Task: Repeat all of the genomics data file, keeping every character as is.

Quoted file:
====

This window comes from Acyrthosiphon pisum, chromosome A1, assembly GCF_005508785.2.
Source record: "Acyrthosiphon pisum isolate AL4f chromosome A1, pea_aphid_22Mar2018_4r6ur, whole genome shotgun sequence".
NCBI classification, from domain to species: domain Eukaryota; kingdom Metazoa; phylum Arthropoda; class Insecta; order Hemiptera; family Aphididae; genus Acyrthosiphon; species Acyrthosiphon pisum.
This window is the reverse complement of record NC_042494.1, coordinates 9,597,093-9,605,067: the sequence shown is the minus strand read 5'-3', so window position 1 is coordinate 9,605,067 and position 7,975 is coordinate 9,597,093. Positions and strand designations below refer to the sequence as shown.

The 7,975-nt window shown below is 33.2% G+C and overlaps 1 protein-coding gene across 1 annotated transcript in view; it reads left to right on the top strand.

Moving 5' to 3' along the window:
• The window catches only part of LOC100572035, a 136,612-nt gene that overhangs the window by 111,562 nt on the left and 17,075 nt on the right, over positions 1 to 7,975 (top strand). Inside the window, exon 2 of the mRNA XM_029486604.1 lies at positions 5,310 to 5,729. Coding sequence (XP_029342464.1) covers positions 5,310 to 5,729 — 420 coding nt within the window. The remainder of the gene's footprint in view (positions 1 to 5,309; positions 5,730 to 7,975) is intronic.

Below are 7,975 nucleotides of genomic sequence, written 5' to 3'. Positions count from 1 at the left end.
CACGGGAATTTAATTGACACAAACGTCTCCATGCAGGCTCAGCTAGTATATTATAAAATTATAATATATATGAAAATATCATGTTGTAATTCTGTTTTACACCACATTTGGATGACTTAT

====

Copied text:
This window comes from Acyrthosiphon pisum, chromosome A1, assembly GCF_005508785.2.
Source record: "Acyrthosiphon pisum isolate AL4f chromosome A1, pea_aphid_22Mar2018_4r6ur, whole genome shotgun sequence".
NCBI classification, from domain to species: domain Eukaryota; kingdom Metazoa; phylum Arthropoda; class Insecta; order Hemiptera; family Aphididae; genus Acyrthosiphon; species Acyrthosiphon pisum.
This window is the reverse complement of record NC_042494.1, coordinates 9,597,093-9,605,067: the sequence shown is the minus strand read 5'-3', so window position 1 is coordinate 9,605,067 and position 7,975 is coordinate 9,597,093. Positions and strand designations below refer to the sequence as shown.

The 7,975-nt window shown below is 33.2% G+C and overlaps 1 protein-coding gene across 1 annotated transcript in view; it reads left to right on the top strand.

Moving 5' to 3' along the window:
• The window catches only part of LOC100572035, a 136,612-nt gene that overhangs the window by 111,562 nt on the left and 17,075 nt on the right, over positions 1 to 7,975 (top strand). Inside the window, exon 2 of the mRNA XM_029486604.1 lies at positions 5,310 to 5,729. Coding sequence (XP_029342464.1) covers positions 5,310 to 5,729 — 420 coding nt within the window. The remainder of the gene's footprint in view (positions 1 to 5,309; positions 5,730 to 7,975) is intronic.

Below are 7,975 nucleotides of genomic sequence, written 5' to 3'. Positions count from 1 at the left end.
CACGGGAATTTAATTGACACAAACGTCTCCATGCAGGCTCAGCTAGTATATTATAAAATTATAATATATATGAAAATATCATGTTGTAATTCTGTTTTACACCACATTTGGATGACTTAT